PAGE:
Wreckless horseman, wild horses or just plain bad luck?
Horse races were a very popular sport for British officers in Canada during the 1840’s. Researching Wenman Wynniatt, we noticed the references to his participation in the garrison races during his stay in both Kingston and London while he was in Canada. The garrison races appear to have been as popular in London as they were in Kingston, taking place both in spring and fall as the weather allowed. They provided good sport for the officers and great entertainment for the local townspeople.
Knowing the fate that would eventually befall Wenman Wynniatt, we couldn’t help but notice the bad luck or wrecklessness that seemed to follow the officer.
While in Kingston, Wenman Wynniatt had such a bad fall from a horse during a race that he broke his thigh bone and was laid up for a month. At the time, he was riding another officer’s horse. Based on the article from 1839, he wasn’t the only one to take a tumble that day. The reason that was given was the poor condition of the track.
Wynniatt must have been set on participating in those particular Kingston races, because his horse Beatrice was ridden by another officer in a hurdle race the very next day. Unfortunately that officer also had a nasty fall before the race even began. After obtaining an additional replacement, Wynniatt’s horse seems to have made it through all the jumps without incident, however didn’t win the race.
A year later, Wynniatt is recorded as having participated in the military races at London Upper Canada. On Monday, November 2 and Tuesday November 3, 1840, Wenman entered into the races at the New-market Course. The races were a two day event, and despite bad weather for several previous days, this time the course was in fine order.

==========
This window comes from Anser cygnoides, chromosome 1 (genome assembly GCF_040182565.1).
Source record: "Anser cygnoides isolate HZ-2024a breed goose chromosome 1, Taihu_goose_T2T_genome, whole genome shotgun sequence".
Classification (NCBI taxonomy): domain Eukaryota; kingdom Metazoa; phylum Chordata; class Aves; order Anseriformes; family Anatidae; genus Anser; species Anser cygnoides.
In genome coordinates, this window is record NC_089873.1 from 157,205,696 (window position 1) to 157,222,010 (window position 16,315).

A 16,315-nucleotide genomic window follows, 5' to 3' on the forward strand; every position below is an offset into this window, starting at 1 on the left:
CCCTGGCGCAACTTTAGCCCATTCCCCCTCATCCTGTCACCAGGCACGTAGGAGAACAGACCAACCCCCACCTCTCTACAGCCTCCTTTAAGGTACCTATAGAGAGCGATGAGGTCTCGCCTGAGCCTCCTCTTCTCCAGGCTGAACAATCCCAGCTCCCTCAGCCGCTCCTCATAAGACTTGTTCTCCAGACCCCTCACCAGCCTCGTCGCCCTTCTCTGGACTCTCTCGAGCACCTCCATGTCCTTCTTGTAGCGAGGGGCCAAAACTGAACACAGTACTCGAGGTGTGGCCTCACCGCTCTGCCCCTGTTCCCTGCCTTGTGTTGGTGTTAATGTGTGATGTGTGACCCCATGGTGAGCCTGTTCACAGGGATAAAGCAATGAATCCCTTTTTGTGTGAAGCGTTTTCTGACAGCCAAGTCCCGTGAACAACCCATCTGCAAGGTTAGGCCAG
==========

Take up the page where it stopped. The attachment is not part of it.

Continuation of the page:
The first match, at half a mile, was for the prize of 20pounds. Wynniatt’s grey foal Cinderella was up against Mr. Maitland’s horse.Major.
The horses started at the half mile post.. The filly, Cinderella, evidently did not know what she was expected to do, as “she took the whip very kindly from the start, and at the rails fairly bolted off the courses leaving the Major all alone in his glory.”
On the second day the races started with a Hurdle Race of a mile and a distance over four hurdles of four feet. Horses belonged to the officers and gentlemen riders. The following were entered-
Captain Davenport’s ch. h. Goliah drawn
Mr Weatherall’s br. m. Gipsey 10st 10 1/2lbs, ridden by Mr. Plunkett.
Wynniatt’s bl. m. Beatrice 12st. 3Lbs, ridden by the owner.
Mr. Courtney’s ch. g. Woodchuck 10st. ridden by Mr. Austen
Mr. Marriott’s ch. g. Young Jackdaw 10st, 3 lbs, ridden by Mr. Windham.
Betting at starting – 3 to one against Gipsey, 3 to one against Beatrice.
The rest not mentioned – any odds.
The first hurdle was taken well together…Beatrice had the lead, having passed Jackdaw at the half mile post, which “she kept over the last Hurdle at the distance when little Woodchuck challenged, passed Jackdaw-skipped up and won the race by a head.”
(London Gazette, November 7, 1840)
As with the races in Kingston, Wynniatt and his horses weren’t victorious on these days in London either. Of his two horses, it appears the grey foal Cinderella seemed to have a more skittish temperment compared to Beatrice. After reviewing these few examples of Wynniatt’s track record with the races we’re left wondering if he was riding Cinderella on May 14, 1841 when he took what would be his last tumble from a horse. Had he been riding Beatrice perhaps he would have made it to the ball after all. And yet how ironic that the very horse that he was riding that night, on the way to see Sarah at the ball, was named Cinderella, one of the most famous fairy tales about two people meeting and falling in love at a ball.